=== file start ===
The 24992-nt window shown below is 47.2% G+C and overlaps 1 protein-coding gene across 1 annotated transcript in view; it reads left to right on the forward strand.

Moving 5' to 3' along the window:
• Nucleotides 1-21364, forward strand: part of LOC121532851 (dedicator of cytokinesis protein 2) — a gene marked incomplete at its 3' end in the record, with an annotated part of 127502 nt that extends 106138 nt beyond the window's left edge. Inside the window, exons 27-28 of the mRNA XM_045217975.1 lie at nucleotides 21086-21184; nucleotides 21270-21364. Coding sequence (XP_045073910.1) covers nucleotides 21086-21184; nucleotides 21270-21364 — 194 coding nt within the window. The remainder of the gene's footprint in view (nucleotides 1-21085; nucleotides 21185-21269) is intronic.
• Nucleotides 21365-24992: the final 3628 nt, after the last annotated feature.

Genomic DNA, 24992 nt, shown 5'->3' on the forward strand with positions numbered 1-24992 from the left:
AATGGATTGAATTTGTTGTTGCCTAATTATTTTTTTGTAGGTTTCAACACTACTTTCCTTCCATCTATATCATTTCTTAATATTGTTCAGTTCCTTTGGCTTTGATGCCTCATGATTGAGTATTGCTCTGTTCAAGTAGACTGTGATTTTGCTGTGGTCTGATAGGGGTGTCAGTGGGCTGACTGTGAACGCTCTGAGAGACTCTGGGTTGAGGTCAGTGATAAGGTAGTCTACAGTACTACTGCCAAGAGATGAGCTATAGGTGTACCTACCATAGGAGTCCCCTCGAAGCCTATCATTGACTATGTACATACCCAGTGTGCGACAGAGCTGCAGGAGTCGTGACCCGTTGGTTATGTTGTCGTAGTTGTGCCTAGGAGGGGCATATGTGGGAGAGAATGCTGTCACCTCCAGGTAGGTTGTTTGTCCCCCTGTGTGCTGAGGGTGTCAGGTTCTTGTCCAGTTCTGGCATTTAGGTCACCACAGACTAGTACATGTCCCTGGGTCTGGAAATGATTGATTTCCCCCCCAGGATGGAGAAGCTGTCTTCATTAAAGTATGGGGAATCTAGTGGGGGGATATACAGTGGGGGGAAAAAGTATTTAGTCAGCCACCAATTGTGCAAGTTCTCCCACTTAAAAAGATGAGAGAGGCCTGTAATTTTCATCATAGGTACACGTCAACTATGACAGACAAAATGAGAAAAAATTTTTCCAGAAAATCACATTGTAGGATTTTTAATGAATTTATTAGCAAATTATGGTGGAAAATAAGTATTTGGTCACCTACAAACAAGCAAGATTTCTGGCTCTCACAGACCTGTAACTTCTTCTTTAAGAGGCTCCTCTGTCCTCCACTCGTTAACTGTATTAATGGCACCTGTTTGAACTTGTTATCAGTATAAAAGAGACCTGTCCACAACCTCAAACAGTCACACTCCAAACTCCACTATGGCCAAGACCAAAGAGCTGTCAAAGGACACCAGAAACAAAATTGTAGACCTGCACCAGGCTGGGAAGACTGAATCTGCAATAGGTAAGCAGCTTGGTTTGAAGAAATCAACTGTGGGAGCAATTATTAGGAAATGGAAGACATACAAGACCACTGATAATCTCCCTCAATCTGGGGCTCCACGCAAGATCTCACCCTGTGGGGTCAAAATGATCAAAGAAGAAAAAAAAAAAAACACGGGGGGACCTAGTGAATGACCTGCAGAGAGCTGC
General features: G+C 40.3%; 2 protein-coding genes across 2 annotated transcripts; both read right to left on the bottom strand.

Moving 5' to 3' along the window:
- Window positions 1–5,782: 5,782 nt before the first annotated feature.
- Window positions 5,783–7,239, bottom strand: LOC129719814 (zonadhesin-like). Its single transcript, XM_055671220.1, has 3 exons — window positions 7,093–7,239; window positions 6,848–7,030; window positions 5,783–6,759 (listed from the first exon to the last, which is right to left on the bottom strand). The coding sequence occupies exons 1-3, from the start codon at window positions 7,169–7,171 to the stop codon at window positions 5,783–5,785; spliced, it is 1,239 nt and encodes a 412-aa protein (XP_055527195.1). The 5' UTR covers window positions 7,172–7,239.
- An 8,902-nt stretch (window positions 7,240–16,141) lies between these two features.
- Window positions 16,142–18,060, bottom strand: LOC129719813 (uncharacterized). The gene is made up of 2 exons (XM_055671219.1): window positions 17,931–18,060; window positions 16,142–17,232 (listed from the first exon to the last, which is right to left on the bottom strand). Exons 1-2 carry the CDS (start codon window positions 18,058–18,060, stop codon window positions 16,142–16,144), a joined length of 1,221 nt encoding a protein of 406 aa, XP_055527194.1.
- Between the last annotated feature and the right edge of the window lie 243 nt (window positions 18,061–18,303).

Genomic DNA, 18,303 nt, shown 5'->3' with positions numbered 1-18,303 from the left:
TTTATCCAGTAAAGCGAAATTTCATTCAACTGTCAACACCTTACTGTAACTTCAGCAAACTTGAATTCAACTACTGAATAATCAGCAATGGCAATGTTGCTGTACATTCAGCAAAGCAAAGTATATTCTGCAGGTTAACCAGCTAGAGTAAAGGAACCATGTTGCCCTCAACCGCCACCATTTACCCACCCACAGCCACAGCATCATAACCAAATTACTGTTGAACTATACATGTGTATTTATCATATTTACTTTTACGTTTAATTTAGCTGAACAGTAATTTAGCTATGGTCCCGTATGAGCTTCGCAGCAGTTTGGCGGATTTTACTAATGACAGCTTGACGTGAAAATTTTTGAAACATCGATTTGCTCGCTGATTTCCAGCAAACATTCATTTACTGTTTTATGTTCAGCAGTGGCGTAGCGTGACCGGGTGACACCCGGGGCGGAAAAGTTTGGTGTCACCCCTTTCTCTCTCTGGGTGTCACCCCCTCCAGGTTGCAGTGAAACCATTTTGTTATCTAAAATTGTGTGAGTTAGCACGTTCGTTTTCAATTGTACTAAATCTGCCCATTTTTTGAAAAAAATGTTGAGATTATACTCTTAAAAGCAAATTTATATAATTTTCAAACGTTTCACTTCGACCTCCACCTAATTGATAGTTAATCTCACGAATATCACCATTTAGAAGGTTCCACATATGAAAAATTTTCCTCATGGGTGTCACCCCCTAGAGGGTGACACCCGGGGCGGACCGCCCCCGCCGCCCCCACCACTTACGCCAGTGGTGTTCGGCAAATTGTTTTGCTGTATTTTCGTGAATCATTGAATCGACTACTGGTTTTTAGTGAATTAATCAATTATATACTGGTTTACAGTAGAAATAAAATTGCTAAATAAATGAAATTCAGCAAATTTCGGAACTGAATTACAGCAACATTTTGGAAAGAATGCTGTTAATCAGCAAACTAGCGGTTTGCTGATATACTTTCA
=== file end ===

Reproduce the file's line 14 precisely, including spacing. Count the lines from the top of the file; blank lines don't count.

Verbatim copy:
Genomic DNA, 18,303 nt, shown 5'->3' with positions numbered 1-18,303 from the left: